L.A. Heat: Taste Changing Condiments opens tonight at CAM with the inventors of Sriracha and Tapatio

On Tuesday morning, I got to check out a preview of the L.A. Heat: Taste Changing Condiments group show at the Chinese Museum. The impressive 30-artist lineup–which pays tribute to the Sriracha and Tapatio hot sauces that spread culture around L.A. and beyond–features many names that will be familiar to Giant Robot heads: The Clayton Brothers, David Chung, Kwanchai Moriya I grabbed a photo with contributing artist Michael C. Hsiung and co-curator/Interim Executive Director of CAM Steve Wong in advance of the packed opening.

Also present on press day were artists Trinh Mai, Michael Massenburg, and Ching Ching Cheng–each is as cool as her or she is talented. Tonight’s gala will be open to the public and will feature most of the artists as well as the inventors of the Southern California-based Sriracha and Tapatio, David Tran and Jose-Luis Saavedra, Sr. Excellent art, culinary legends, and a cool museum celebrating its tenth anniversary–check it out tonight in El Pueblo de Los Angeles, right across from Olvera Street!

Reception info -

Address -
Chinese American Museum

425 N. Los Angeles Street
Los Angeles, CA 90012




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Interview by Mr Bobby Hundreds

It’s been 10 years since I’ve been interviewed by The Hundreds (link).

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Giant Robot Time: 3.7.14

Sun 3/9 3-5pm Nathan Ota Mono Print workshop; 3/15

Sat 3/15 5-10pm GR 20th Anniversary

Sat 3/22 7-10pm Game Night

Read it here.

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Ultraman returns to the U.S.A.

Perhaps you were driving around the warehouses of Downtown L.A. or even Pasadena last November and thought you glimpsed Ultraman coming to the rescue of a motorist. You weren’t crazy and it actually happened! Next week, humankind’s champion from Nebula 78 is returning to the American airwaves (and the Internet) to promote State Farm’s services to the Chinese market. The Tsuburaya team flew from Japan to Southern California with their suits and expertise to shoot the campaign and I was there.

At the catering table, I chatted with a Tsuburaya business rep and trainer about what’s happening with the Ultraman franchise these days, as well as what it was like to wear the suit back in the day. Of course, I also snagged time for some pictures with the commercial’s star, Ultraman Neos, a close relative to the costumed hero of my youth and pop culture’s missing link between Superman and Godzilla!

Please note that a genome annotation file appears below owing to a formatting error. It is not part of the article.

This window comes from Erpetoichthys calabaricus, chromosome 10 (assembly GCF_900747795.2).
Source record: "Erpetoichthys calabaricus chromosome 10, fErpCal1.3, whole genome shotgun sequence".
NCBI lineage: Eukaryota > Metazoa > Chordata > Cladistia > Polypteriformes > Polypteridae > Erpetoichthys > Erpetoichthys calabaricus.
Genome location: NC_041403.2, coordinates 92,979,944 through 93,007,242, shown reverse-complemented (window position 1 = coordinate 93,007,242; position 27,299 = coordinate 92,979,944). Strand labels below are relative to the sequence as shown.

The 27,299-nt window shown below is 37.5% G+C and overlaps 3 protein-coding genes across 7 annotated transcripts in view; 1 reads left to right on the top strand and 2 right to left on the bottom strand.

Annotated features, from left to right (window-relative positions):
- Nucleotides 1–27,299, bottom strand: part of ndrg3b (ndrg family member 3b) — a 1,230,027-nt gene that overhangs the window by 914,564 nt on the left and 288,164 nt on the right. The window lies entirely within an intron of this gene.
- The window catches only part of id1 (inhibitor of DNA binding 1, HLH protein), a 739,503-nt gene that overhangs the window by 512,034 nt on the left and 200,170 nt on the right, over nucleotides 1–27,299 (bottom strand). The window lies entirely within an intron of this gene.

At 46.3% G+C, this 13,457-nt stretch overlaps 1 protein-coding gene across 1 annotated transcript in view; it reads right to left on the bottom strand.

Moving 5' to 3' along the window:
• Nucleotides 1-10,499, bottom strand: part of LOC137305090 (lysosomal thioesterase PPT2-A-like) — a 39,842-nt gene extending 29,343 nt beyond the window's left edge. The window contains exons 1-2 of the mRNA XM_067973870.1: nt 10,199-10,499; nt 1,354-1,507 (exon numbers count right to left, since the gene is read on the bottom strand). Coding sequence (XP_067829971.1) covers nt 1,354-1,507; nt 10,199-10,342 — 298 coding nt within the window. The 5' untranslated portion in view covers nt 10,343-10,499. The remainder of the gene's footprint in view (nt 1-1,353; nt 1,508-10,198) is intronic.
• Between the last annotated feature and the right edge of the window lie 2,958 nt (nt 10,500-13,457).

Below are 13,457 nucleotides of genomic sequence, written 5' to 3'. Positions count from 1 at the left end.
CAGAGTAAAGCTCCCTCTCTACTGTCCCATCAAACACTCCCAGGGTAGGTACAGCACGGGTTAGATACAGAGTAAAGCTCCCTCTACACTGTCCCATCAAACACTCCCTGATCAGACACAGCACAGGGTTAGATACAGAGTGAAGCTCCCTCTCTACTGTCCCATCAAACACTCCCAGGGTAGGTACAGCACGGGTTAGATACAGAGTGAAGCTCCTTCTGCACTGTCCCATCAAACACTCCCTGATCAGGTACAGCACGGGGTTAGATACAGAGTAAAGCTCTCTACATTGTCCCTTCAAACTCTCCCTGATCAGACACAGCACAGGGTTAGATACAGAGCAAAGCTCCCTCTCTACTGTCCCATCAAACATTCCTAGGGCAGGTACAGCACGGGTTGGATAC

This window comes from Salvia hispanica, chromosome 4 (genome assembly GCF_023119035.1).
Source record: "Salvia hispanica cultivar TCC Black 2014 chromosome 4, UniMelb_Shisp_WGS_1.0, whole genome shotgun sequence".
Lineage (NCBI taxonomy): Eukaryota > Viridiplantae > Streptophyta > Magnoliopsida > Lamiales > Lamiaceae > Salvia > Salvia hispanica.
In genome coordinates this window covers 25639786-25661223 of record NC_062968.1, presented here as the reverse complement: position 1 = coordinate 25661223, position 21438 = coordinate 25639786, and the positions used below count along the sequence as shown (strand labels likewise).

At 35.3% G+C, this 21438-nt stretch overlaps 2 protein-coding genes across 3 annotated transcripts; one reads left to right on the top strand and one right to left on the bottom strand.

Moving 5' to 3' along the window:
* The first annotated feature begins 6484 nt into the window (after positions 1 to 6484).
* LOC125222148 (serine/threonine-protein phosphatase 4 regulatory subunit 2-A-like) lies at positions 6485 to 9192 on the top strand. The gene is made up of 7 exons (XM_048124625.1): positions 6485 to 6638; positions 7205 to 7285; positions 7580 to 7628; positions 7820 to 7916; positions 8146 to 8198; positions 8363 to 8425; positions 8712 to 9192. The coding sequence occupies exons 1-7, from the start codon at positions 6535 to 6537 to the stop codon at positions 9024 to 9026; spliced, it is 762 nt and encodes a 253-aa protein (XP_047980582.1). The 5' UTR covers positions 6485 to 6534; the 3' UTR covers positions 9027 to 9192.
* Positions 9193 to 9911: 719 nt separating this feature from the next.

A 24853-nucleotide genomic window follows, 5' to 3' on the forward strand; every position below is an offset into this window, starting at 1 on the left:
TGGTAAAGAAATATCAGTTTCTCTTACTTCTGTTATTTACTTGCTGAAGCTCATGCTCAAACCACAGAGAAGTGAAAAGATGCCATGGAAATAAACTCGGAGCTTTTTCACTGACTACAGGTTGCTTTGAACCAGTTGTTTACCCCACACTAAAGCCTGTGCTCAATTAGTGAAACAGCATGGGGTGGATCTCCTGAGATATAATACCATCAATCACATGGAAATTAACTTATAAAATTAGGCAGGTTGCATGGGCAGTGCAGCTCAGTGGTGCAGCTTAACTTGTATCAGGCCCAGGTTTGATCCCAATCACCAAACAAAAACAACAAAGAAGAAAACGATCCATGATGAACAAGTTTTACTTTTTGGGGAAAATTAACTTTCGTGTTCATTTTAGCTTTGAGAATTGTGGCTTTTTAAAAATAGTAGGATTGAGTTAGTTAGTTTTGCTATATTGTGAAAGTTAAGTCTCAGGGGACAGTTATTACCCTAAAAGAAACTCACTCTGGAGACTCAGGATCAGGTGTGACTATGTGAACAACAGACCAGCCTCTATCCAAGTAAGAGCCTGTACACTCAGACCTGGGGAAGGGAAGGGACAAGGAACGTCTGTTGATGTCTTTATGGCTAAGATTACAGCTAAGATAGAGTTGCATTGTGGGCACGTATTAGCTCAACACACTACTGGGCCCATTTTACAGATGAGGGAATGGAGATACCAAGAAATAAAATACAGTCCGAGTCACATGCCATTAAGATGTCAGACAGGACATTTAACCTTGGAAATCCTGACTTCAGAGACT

What do you do at Tsuburaya?
I’m a Tokyo-based sales guy who brings Ultraman to other countries.

Did you grow up as an Ultraman fan?
No, because Ultrman didn’t have a TV series from 1980 to 1996. I watched Kamen Rider and Power Rangers, instead.

But there were still stickers, puzzles, and toys. Ultraman is all over Asia! Can you talk about Ultraman’s popularity among Asians?
He is very popular because Asia doesn’t have its own hero and we’ve been showing since the seventies. So people in their thirties, forties, and fifties are familiar with the character. I think that’s why Ultraman is still popular today in all age groups.

What sorts of licensing are you doing in Asia right now?
Right now we’re doing a Happy Meal campaign with McDonald’s. We don’t do alcohol, medicine, drugs, or adult products.

How often is new Ultraman material produced?
We do not produce a TV series every year but try to make a movie or series every other year so people don’t forget about us.

Is it important to keep the costumes, puppetry, and miniature sets that Ultraman is known for instead of using cg for special effects?
Good question. The older generation wants to see the original style but the kids prefer computer graphics because the models don’t look real to them. Two years ago, we used both and there were pros and cons.

You don’t want to mess with a legend, but you need to please the kids.
It’s a challenge to decide to use both or one or the other. It’s very controversial. (more…)

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Giant Robot Time: 2.28.14 – Scrambled Eggs now available online!

Normally, we’d post it in it’s entirety, but while is being worked on, you’ll have to read GR Time at this link. – Read it here.